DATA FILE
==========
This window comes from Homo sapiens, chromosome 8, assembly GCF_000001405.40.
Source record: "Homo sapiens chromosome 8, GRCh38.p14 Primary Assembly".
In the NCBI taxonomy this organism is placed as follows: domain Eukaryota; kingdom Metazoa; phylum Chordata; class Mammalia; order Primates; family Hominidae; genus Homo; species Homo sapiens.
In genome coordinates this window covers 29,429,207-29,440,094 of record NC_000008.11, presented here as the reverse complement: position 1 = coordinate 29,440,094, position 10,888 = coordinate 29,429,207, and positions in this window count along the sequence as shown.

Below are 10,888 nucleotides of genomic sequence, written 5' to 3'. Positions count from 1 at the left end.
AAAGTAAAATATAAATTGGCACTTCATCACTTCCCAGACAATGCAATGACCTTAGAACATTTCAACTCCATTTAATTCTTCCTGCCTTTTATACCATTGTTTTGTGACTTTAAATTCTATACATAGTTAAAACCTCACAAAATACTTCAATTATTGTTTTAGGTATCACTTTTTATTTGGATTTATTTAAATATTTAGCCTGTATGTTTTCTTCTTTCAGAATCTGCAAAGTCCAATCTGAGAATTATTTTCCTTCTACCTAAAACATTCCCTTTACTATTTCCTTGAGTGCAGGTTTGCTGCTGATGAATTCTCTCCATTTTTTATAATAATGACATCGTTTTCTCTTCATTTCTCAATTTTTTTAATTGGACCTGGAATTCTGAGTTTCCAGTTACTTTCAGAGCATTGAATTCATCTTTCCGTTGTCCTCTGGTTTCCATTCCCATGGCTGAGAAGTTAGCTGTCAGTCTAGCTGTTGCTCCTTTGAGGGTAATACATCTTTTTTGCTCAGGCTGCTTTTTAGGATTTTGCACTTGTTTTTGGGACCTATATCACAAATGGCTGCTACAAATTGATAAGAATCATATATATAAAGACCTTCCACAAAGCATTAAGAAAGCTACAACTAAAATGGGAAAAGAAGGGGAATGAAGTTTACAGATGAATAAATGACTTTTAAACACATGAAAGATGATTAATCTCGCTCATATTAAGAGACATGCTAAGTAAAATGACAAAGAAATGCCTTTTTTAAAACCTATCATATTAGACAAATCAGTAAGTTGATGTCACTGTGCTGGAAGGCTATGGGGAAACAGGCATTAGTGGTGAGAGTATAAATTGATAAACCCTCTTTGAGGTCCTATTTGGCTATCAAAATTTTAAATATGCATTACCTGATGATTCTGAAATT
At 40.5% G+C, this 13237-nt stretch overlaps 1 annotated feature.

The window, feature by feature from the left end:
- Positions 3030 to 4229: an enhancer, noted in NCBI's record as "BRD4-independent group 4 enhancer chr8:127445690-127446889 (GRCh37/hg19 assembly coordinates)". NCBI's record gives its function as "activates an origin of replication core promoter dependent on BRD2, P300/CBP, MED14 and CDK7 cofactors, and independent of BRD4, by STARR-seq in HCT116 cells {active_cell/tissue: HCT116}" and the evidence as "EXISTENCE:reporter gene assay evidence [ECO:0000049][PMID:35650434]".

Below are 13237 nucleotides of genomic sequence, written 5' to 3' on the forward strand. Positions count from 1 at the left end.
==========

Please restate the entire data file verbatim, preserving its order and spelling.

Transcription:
This window comes from Homo sapiens, chromosome 8, assembly GCF_000001405.40.
Source record: "Homo sapiens chromosome 8, GRCh38.p14 Primary Assembly".
In the NCBI taxonomy this organism is placed as follows: domain Eukaryota; kingdom Metazoa; phylum Chordata; class Mammalia; order Primates; family Hominidae; genus Homo; species Homo sapiens.
In genome coordinates this window covers 29,429,207-29,440,094 of record NC_000008.11, presented here as the reverse complement: position 1 = coordinate 29,440,094, position 10,888 = coordinate 29,429,207, and positions in this window count along the sequence as shown.

Below are 10,888 nucleotides of genomic sequence, written 5' to 3'. Positions count from 1 at the left end.
AAAGTAAAATATAAATTGGCACTTCATCACTTCCCAGACAATGCAATGACCTTAGAACATTTCAACTCCATTTAATTCTTCCTGCCTTTTATACCATTGTTTTGTGACTTTAAATTCTATACATAGTTAAAACCTCACAAAATACTTCAATTATTGTTTTAGGTATCACTTTTTATTTGGATTTATTTAAATATTTAGCCTGTATGTTTTCTTCTTTCAGAATCTGCAAAGTCCAATCTGAGAATTATTTTCCTTCTACCTAAAACATTCCCTTTACTATTTCCTTGAGTGCAGGTTTGCTGCTGATGAATTCTCTCCATTTTTTATAATAATGACATCGTTTTCTCTTCATTTCTCAATTTTTTTAATTGGACCTGGAATTCTGAGTTTCCAGTTACTTTCAGAGCATTGAATTCATCTTTCCGTTGTCCTCTGGTTTCCATTCCCATGGCTGAGAAGTTAGCTGTCAGTCTAGCTGTTGCTCCTTTGAGGGTAATACATCTTTTTTGCTCAGGCTGCTTTTTAGGATTTTGCACTTGTTTTTGGGACCTATATCACAAATGGCTGCTACAAATTGATAAGAATCATATATATAAAGACCTTCCACAAAGCATTAAGAAAGCTACAACTAAAATGGGAAAAGAAGGGGAATGAAGTTTACAGATGAATAAATGACTTTTAAACACATGAAAGATGATTAATCTCGCTCATATTAAGAGACATGCTAAGTAAAATGACAAAGAAATGCCTTTTTTAAAACCTATCATATTAGACAAATCAGTAAGTTGATGTCACTGTGCTGGAAGGCTATGGGGAAACAGGCATTAGTGGTGAGAGTATAAATTGATAAACCCTCTTTGAGGTCCTATTTGGCTATCAAAATTTTAAATATGCATTACCTGATGATTCTGAAATT
At 40.5% G+C, this 13237-nt stretch overlaps 1 annotated feature.

The window, feature by feature from the left end:
- Positions 3030 to 4229: an enhancer, noted in NCBI's record as "BRD4-independent group 4 enhancer chr8:127445690-127446889 (GRCh37/hg19 assembly coordinates)". NCBI's record gives its function as "activates an origin of replication core promoter dependent on BRD2, P300/CBP, MED14 and CDK7 cofactors, and independent of BRD4, by STARR-seq in HCT116 cells {active_cell/tissue: HCT116}" and the evidence as "EXISTENCE:reporter gene assay evidence [ECO:0000049][PMID:35650434]".

Below are 13237 nucleotides of genomic sequence, written 5' to 3' on the forward strand. Positions count from 1 at the left end.